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of three, consisting of Messrs. Kelsey, Pinckney and Wyche. February 16, Mr. Wyche, from a minority of the committee to which the petition had been referred, made a report, which, on motion of Mr. Jarrot, was laid on the table by a vote of 28 ayes to 42 noes, which ended the discussion on that subject.
A sine die adjournment was taken on February 19.
STATE CAMPAIGN OF 1858.
Three Tickets: Republican-Democrat-Buchanan Democrat-Aggregate Vote for State Officers-Aggregate Vote by Districts for Members of Congress.
The Democrats were the first to nominate a State ticket to be voted for at the ensuing November election. The convention was held at Springfield, on the 21st of April. W. B. Fondey was nominated for Treasurer, and ex-Gov. August C. French for Superintendent of Public Instruction; and although Stephen A. Douglas was the very idol of the intelligent portion of the party, yet the convention did not, in unmistaken terms, condemn the administration of Buchanan for its attempt to force Kansas into the Union as a slave State, in opposition to the expressed will of a majority of the people of the Territory, nor did it indorse Douglas for re-election to the United States Senate for his manly resistance to this great wrong, but left him to make the canvass as best he could. But that portion of the party best known as the office-holders, were not willing that he should have the race to himself, or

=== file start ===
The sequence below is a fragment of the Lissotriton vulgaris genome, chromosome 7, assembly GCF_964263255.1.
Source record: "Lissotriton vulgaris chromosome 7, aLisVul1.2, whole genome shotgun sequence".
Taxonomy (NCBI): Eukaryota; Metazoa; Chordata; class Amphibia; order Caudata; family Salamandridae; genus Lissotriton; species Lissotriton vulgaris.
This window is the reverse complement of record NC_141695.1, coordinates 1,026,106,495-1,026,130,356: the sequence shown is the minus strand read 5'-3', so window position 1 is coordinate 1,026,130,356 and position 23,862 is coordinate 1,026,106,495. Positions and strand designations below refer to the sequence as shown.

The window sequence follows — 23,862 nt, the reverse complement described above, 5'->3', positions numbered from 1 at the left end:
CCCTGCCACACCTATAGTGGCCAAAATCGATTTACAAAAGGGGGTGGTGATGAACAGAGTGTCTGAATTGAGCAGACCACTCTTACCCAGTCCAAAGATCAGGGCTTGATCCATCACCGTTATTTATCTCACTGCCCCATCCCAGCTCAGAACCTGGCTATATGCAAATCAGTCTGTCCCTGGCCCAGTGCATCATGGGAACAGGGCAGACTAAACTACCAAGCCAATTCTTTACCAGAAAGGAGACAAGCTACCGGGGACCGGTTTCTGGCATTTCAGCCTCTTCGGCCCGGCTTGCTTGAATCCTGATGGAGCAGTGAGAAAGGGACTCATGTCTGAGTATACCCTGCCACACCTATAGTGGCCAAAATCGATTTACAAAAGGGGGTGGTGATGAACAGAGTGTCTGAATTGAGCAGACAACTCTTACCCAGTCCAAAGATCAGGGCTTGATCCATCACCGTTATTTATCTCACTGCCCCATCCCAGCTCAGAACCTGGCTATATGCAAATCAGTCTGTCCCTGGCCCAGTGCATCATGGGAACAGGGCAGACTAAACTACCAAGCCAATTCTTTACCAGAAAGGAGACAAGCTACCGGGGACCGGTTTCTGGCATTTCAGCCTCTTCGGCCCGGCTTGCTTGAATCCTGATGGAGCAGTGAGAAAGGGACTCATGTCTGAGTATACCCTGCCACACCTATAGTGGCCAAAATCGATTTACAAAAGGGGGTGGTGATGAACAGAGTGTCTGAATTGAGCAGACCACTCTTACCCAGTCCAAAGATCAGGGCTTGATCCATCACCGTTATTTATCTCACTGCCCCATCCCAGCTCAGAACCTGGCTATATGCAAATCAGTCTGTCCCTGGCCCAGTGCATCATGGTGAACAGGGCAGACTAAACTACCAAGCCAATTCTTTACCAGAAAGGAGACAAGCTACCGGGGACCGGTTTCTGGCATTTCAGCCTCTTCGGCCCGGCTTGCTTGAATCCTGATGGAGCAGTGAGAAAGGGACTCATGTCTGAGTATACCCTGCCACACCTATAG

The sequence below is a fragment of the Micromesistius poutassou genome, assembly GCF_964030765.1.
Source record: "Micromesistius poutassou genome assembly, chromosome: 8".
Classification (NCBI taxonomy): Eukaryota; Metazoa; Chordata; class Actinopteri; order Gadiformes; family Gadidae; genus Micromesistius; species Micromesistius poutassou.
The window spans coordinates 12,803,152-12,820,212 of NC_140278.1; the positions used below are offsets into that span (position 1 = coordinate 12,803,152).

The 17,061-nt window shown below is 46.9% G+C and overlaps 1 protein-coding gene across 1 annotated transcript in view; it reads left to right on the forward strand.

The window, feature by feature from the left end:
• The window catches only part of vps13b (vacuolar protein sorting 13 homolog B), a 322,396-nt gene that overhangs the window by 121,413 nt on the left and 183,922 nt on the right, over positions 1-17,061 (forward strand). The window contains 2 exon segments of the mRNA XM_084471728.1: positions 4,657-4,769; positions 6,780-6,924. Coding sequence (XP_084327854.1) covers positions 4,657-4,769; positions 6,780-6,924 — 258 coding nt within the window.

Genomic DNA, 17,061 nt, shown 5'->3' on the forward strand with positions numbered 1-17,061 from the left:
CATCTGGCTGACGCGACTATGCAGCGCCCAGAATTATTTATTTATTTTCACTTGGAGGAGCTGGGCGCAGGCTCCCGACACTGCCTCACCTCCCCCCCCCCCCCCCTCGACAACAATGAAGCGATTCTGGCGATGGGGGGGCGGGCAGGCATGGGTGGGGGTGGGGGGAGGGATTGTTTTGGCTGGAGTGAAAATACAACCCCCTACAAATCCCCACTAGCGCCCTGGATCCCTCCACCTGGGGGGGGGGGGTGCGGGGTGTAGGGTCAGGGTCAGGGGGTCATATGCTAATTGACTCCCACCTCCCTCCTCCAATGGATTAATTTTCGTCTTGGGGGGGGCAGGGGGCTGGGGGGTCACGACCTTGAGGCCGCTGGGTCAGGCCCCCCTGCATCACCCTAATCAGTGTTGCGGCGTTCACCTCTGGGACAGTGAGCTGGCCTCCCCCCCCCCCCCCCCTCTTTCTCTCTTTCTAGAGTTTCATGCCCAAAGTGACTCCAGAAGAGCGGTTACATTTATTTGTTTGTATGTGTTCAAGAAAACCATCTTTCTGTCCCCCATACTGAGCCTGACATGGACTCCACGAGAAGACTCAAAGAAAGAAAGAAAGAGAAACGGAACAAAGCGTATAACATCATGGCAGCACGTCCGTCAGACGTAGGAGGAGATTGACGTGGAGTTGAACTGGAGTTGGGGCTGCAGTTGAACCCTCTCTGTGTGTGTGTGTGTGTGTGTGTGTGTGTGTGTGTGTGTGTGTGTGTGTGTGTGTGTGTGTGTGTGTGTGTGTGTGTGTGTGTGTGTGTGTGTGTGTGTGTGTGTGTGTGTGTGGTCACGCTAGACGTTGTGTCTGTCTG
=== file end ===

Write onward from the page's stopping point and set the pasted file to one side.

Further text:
that the men nominated should be accepted as the candidates of the National Democratic party. They accordingly held an opposition convention in Springfield, on the 9th of May, and nominated John Dougherty for Treasurer, and ex-Gov. John Reynolds for Superintendent of Public Instruction.
The Republicans met at the same place, on the 15th of June, and nominated James Miller for Treasurer, and Newton Bateman for Superintendent of Public Instruction.
The State was thoroughly canvassed by all the candidates, but it was apparent, from the first, that the prime object of the Buchanan faction was to break down Douglas. They vigorously and bitterly assaulted him from the one side, while Lincoln pursued him with great power and inimitable ability on the other; but, notwithstanding this two-fold attack, a legislature favorable to Douglas' re-election was chosen, although the Republicans elected their State ticket by a vote of 125,430, as against 121,609 for the regular Democratic ticket. The so-called Nationals received but 5,071 votes. Not a single Buchanan Democrat was elected to either house, which rendered the vindication of Douglas before the people the more gratifying to his friends. The aggregate vote for State officers and Congressmen, by districts, is as follows: